The beginning of the parsha discusses the laws pertaining to a Jewish slave. Although one can only be sold into slavery for the duration of a single shemittah cycle, should one wish, he can extend his stay in his master's house until yovel. However, he must first have his ear pierced by beis din. As the Torah tells us, "His master shall bring him to the Elohim, and shall bring him to the door or doorpost and his master shall bore through his ear with an awl and he shall serve him forever (i.e. until yovel)" (Shemos 21:6). Rashi tells us that "Elohim" mentioned in this pasuk refers to beis din.
Why does the Torah use the name of Hashem to refer to beis din? The Ramban explains that Hashem can be found with the beis din during all their legal proceedings, and it is He Who acquits and it is He Who convicts; for He is the ultimate Judge. In other words, the Shechina rests upon the judges and the actual judgment emanates from Him.
Rav Wolbe (Shiurei Chumash, Mishpatim 21:6) cites the Rambam's explanation of semicha (Hilchos Sanhedrin 4:1) to shed light on understanding the root of this phenomenon. "Moshe placed his hands upon Yehoshua, and likewise Moshe placed his hands upon the seventy elders and the Shechina rested upon them. Those elders placed their hands upon others, and these others placed their hands upon others. Consequently, anyone who received semicha can trace himself back to the beis din of Yehoshua and Moshe Rabbeinu." Why did the Rambam feel it pertinent to add that after receiving semicha the Shechina rested upon them? He was informing us that by means of semicha, the elders of the generation have the ability, so to speak, to give over the Shechina to the next generation!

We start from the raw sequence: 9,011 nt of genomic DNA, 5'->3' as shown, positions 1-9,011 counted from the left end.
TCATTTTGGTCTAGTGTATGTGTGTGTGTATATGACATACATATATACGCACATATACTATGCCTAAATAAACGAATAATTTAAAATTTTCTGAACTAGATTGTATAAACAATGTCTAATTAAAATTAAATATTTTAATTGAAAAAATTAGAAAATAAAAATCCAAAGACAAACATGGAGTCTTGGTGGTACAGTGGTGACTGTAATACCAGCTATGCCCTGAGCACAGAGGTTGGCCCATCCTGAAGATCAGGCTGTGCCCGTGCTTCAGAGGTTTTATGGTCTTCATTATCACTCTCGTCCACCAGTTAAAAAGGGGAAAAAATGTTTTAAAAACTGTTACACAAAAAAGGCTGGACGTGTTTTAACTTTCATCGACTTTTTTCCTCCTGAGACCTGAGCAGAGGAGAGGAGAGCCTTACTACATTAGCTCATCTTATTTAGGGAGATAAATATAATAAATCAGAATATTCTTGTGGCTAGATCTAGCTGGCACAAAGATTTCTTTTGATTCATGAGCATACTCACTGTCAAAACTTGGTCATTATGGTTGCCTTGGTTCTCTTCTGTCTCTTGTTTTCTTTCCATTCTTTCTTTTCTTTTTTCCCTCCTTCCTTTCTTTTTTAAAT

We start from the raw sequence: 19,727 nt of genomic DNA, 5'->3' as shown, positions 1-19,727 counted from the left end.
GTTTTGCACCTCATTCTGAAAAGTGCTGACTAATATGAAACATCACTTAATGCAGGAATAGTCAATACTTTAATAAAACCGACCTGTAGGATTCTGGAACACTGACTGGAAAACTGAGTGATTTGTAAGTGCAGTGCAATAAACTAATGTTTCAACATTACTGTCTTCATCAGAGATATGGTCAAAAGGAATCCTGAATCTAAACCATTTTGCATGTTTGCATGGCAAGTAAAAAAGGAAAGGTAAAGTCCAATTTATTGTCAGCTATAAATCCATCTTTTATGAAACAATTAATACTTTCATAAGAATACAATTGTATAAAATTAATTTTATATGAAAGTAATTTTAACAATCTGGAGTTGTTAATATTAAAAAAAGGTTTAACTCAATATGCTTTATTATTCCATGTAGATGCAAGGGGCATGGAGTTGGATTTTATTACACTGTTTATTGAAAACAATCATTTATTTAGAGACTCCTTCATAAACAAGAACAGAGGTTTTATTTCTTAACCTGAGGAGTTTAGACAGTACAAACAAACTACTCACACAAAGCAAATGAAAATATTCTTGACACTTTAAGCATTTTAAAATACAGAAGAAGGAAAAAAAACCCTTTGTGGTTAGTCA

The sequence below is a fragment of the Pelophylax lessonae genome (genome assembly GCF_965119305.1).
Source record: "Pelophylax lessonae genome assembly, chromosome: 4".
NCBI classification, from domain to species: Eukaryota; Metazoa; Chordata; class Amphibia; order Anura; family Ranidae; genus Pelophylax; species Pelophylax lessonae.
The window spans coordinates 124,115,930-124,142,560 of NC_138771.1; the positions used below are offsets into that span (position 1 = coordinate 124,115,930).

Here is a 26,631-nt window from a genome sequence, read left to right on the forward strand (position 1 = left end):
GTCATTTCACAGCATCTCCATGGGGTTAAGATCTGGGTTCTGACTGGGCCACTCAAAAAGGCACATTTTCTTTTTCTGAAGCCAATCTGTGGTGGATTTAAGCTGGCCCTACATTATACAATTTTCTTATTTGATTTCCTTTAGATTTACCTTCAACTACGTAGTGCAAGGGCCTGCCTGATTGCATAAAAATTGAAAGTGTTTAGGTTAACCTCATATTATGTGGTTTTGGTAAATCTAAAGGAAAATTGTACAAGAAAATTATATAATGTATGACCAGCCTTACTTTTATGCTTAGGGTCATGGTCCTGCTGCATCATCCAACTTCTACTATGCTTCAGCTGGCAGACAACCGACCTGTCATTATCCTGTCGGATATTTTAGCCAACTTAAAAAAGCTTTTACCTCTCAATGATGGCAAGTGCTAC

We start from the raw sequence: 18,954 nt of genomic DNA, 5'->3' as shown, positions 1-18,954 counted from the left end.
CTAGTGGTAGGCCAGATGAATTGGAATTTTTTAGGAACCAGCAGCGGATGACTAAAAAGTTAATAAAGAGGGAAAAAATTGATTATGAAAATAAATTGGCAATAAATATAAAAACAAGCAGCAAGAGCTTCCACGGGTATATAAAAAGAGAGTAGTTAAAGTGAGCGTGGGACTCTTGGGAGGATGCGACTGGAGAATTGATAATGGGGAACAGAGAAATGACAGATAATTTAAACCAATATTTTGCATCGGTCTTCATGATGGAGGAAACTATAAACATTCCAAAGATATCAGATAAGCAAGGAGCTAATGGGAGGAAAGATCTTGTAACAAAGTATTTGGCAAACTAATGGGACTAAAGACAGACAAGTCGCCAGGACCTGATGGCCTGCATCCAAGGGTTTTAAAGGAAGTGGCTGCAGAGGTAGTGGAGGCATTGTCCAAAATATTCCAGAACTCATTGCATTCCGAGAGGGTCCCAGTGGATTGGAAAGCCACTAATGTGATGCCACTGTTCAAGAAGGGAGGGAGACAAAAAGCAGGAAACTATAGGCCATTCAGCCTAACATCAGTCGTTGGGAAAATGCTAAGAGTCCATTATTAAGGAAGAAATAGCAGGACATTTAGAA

We find a similar idea in the yotzer recited during Shacharis. We proclaim that all the angels accept the yoke of heaven from one another. The Gra explains that each angel accepts the yoke from an angel greater than he. The ability for the Shechina to rest upon both the angels and the judges is dependent on their accepting the yoke of heaven from one greater than they. We might add, says Rav Wolbe (Alei Shur vol. I, p. 75), that the same idea applies to the disciples of a Rebbi. It is not enough for them to merely accept upon themselves the yoke of heaven; they must accept it from someone greater than them. By accepting the yoke from one's Rebbi, he becomes a link in the chain of transmission of the Torah. This enables a person to receive the Torah in its truest form, for this link connects him back to Moshe Rabbeinu who received the Torah from the hand of Hashem.
Accordingly, we can appreciate the importance of connecting to a Rebbi. One must find a Rebbi from whom he can gain in Torah and avodas Hashem. Although this is the first step in spiritual growth, it also takes a certain level of maturity and pursuit of truth. One must be willing to rescind his own position should his Rebbi disagree, and he must be willing to accept criticism should the Rebbi feel it appropriate. As we all travel down the road of life, we would be completely lost without the direction of a spiritual GPS. Our GPS is our Rebbeim, who not only guide and direct us, but also connect us back to Moshe Rabbeinu who received the Torah from Hashem Himself!